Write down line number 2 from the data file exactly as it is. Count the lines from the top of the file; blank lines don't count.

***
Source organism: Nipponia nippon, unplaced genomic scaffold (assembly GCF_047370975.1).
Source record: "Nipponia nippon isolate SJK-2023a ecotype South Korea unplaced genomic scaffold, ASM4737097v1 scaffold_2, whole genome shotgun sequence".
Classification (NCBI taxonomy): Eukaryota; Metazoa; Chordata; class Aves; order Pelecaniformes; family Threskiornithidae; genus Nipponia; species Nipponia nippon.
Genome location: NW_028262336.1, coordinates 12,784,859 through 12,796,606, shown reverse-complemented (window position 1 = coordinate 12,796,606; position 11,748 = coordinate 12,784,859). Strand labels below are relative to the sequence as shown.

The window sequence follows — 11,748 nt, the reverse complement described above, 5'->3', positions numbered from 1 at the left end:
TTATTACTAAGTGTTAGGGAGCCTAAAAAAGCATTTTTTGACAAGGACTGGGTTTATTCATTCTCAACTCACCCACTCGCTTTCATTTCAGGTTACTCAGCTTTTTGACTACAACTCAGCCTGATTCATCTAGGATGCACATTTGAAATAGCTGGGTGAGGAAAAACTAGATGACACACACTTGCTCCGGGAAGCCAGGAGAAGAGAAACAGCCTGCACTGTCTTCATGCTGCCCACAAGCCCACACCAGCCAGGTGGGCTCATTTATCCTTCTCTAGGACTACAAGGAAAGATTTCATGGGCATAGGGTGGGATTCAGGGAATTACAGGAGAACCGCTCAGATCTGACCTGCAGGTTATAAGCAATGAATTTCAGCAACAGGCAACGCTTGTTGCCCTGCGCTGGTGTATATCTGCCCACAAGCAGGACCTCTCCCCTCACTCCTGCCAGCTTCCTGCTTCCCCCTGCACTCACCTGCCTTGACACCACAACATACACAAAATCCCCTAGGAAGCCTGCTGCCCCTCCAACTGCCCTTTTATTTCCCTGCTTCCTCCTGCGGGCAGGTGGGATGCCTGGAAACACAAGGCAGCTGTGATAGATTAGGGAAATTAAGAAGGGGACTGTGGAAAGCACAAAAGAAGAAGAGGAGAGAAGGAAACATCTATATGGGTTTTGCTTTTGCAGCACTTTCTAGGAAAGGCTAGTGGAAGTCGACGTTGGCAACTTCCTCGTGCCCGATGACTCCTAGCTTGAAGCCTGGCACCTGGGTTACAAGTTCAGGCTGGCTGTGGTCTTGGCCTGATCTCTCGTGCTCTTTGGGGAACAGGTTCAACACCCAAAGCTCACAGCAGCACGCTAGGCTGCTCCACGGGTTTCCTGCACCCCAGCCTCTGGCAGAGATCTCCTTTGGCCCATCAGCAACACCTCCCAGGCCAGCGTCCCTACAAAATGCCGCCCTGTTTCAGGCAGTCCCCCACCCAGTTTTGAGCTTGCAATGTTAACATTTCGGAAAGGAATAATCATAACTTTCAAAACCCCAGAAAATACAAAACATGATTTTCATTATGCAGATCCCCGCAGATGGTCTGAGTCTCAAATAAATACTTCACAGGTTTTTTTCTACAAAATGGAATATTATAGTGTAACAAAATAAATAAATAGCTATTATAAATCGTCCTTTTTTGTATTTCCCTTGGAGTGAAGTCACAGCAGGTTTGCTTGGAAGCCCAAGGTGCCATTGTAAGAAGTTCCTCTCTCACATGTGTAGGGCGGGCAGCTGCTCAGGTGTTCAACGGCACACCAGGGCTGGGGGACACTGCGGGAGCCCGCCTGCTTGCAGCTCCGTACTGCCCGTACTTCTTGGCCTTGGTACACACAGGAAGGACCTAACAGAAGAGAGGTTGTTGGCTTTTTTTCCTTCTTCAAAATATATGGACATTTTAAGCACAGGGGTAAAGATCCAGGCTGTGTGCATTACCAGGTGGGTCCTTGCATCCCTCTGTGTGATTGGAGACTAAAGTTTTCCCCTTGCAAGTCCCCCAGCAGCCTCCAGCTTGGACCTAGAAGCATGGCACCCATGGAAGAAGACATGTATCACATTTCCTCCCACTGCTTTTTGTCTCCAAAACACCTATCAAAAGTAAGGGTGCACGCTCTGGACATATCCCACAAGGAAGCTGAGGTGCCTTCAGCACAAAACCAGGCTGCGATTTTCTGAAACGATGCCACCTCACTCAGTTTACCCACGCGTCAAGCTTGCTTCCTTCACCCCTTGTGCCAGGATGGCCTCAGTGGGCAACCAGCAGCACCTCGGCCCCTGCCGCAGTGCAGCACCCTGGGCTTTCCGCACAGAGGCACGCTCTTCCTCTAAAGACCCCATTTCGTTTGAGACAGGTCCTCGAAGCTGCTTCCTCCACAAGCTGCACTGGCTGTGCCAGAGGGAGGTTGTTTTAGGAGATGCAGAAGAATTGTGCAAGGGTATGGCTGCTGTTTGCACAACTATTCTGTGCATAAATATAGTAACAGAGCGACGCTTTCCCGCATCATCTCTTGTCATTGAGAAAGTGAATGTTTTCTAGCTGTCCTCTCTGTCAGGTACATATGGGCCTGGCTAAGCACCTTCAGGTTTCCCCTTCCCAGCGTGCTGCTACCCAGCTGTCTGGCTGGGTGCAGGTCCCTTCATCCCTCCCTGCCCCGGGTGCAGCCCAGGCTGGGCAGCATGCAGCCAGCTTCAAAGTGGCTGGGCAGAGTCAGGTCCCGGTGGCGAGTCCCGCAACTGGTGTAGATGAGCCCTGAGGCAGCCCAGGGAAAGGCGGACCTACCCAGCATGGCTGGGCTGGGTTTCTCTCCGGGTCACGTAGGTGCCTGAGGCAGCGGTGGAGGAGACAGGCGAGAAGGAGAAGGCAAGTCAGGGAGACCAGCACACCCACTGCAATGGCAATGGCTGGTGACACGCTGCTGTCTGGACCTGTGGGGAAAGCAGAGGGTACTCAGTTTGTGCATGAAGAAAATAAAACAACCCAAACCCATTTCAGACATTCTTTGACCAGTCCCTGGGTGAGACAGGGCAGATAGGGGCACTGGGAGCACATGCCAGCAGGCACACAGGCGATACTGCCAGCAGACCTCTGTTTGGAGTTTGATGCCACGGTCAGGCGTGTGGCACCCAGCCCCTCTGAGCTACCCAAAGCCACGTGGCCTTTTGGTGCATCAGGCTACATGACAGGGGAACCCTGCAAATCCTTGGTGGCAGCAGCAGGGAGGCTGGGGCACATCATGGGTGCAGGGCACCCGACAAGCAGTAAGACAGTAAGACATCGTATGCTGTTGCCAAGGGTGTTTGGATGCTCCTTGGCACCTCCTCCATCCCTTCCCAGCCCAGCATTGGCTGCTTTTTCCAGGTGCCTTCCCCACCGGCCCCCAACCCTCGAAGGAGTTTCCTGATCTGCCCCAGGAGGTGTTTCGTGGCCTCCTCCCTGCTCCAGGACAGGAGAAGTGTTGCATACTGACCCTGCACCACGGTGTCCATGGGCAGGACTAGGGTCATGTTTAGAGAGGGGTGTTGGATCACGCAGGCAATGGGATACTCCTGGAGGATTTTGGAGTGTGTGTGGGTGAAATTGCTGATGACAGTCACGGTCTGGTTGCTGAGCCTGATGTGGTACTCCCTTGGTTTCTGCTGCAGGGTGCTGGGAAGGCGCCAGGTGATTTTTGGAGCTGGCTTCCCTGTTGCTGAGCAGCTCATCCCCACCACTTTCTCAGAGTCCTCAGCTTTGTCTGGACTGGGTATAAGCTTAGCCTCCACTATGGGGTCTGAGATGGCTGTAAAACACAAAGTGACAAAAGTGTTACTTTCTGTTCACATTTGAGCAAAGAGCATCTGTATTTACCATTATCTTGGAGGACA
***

Source record: "Nipponia nippon isolate SJK-2023a ecotype South Korea unplaced genomic scaffold, ASM4737097v1 scaffold_2, whole genome shotgun sequence".